Com­mu­ni­cat­ing openly and hon­estly cre­ates a level of trust that allows mes­sages of grat­i­tude to be taken to heart.  If con­ver­sa­tions are passive-aggressive, then your mes­sages of appre­ci­a­tion will be dis­missed. Hon­est com­mu­ni­ca­tion needs to hap­pen between man­ager and employee and employee and cus­tomer.  It is okay to say, “I don’t know” rather than give an answer that you can’t be account­able for. Train­ing is essen­tial to teach employ­ees how to say “I don’t know, but let me find the answer for you.”  Cus­tomers would rather hear the truth than be pla­cated and dis­ap­pointed in the end. When com­mu­ni­ca­tion is open and hon­est, our words then mean some­thing, which builds trust and leads to a more authen­tic expe­ri­ence.  Even if the mes­sage con­tains a crit­i­cism, if a cul­ture of trust is in place then these crit­i­cisms can be heard and acted on know­ing there is no hid­den agenda.

Zap­pos has posted their core beliefs on their web­site, and belief num­ber six states: “Fun­da­men­tally, we believe that open­ness and hon­esty make for the best rela­tion­ships because that leads to trust and faith.”  Zap­pos is often rec­og­nized as one of the top busi­nesses in deliv­er­ing excel­lent cus­tomer ser­vice and cre­at­ing a cul­ture of respect and loy­alty amongst its employ­ees, so rather than re-invent the wheel, why not fol­low in a suc­cess­ful business’s footsteps!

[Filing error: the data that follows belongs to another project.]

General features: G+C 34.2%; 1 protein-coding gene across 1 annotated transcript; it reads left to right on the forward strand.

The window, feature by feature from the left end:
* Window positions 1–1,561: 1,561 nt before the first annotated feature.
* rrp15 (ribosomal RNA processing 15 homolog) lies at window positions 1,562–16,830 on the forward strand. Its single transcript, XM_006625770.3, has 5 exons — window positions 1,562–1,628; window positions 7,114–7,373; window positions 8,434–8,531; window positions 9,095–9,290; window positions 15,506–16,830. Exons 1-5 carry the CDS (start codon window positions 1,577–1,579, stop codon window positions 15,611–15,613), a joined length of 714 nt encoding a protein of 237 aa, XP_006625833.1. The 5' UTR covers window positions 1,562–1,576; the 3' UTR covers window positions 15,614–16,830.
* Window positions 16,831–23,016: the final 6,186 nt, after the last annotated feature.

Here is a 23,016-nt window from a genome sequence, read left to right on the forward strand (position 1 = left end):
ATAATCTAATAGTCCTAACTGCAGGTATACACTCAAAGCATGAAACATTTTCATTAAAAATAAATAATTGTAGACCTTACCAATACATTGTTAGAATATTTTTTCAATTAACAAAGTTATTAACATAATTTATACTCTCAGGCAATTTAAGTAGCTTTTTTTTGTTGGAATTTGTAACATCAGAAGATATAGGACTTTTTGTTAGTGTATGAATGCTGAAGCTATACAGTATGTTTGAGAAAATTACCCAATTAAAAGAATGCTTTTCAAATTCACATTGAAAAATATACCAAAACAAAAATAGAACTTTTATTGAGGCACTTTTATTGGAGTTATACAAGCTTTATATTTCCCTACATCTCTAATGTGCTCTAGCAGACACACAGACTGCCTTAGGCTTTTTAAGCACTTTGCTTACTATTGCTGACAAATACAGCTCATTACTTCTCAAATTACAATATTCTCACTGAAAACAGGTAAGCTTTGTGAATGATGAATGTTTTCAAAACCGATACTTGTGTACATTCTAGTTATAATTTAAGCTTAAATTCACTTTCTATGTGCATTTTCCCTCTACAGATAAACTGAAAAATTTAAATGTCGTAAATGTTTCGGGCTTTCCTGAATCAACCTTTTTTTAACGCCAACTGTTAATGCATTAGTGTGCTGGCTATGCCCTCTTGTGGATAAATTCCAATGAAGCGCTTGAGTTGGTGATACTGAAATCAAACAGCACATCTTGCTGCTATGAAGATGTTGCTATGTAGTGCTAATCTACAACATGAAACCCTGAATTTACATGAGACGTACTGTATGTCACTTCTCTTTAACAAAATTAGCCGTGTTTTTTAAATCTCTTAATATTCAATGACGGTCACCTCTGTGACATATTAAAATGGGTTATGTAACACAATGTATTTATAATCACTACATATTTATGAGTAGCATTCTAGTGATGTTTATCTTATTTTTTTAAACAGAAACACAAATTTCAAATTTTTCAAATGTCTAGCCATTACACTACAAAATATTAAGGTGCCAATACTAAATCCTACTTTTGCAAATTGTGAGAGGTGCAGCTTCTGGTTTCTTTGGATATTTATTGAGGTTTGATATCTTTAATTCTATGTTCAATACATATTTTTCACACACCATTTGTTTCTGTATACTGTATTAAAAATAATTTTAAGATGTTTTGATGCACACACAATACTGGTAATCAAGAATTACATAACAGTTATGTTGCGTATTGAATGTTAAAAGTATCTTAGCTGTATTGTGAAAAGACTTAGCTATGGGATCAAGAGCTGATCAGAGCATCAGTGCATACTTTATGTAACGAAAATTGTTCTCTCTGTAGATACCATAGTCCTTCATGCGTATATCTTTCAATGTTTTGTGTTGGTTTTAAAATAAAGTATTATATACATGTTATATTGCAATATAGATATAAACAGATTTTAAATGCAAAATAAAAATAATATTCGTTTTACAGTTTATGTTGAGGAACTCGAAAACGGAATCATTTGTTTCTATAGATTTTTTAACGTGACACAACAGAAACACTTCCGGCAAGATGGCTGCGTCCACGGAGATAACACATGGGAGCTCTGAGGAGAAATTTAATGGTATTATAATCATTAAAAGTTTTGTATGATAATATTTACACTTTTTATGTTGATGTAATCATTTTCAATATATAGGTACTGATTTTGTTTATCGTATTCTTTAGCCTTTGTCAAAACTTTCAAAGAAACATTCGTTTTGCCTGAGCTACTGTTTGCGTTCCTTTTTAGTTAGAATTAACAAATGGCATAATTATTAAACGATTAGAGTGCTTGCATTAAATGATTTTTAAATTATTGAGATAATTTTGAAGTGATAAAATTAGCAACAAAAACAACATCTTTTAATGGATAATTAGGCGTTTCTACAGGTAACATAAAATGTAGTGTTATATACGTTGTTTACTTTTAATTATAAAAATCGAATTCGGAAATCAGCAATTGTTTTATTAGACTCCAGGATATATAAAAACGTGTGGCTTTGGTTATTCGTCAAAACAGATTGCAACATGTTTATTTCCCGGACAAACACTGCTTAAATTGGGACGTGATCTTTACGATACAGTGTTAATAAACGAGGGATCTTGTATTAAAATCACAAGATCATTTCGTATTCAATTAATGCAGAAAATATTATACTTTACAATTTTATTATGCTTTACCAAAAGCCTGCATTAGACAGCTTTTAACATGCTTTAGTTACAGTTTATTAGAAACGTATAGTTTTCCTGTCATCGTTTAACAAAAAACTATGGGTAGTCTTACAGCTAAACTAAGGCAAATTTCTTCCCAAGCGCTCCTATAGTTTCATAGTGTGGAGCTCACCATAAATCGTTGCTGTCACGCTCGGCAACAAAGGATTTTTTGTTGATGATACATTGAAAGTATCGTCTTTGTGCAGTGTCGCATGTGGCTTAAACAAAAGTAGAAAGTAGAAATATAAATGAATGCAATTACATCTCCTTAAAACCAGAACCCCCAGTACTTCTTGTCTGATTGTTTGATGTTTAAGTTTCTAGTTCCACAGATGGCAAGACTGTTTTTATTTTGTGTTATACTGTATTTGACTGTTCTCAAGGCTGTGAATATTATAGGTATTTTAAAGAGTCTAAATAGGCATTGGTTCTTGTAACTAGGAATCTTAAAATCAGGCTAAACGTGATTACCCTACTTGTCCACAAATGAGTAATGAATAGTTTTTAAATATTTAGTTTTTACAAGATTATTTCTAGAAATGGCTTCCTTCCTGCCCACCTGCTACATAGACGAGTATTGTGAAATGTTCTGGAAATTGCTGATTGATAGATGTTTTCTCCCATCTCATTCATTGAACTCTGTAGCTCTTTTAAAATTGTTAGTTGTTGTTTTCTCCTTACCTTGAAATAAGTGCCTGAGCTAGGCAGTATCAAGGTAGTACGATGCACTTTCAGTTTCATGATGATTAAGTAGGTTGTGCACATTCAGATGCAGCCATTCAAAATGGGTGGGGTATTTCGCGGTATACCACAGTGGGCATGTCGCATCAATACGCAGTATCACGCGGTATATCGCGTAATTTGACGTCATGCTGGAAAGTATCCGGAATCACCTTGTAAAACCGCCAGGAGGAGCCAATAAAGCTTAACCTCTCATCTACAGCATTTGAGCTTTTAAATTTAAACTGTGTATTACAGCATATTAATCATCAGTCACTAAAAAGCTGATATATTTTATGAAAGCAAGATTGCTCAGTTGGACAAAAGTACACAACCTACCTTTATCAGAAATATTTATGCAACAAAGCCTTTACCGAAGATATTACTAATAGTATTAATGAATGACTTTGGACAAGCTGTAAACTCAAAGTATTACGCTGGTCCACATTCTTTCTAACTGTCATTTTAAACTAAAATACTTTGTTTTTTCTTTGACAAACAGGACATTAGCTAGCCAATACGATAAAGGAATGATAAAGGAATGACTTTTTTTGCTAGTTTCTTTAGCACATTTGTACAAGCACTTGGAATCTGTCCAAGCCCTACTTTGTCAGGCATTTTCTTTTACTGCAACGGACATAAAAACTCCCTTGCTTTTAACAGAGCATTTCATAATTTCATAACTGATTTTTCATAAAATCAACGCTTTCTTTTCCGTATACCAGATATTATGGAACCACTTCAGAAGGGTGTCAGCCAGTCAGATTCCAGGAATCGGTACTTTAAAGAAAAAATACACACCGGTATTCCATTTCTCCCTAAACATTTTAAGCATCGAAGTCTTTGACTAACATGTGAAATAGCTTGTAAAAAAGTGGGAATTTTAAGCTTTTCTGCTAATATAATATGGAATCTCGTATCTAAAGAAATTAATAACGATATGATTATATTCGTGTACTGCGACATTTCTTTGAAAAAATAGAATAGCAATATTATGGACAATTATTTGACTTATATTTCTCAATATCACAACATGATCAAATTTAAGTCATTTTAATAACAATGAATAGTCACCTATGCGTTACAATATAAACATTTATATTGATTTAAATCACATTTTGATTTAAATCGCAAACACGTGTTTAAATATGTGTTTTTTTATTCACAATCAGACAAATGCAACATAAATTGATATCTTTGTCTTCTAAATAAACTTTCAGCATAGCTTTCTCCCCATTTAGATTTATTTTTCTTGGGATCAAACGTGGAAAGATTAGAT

Tip #4—Reward

There is no get­ting around the fact that loyal cus­tomers expect some perks for stick­ing with your com­pany or prod­uct. Loy­alty pro­grams are a great way to let your cus­tomers know that their busi­ness is val­ued.  Suc­cess­ful loy­alty pro­grams don’t take a scat­ter­shot approach, nor do they rely solely on dis­counts. The idea behind loy­alty pro­grams is to fos­ter and encour­age a long-term rela­tion­ship with your best cus­tomers. Phys­i­cal prizes or earned bonuses have more impact with cus­tomers rather than a dis­count.  Your loy­alty pro­gram should dove­tail with your over­all brand strat­egy, so cus­tomers are given a rea­son to return to your busi­ness or prod­uct, even if they don’t need it.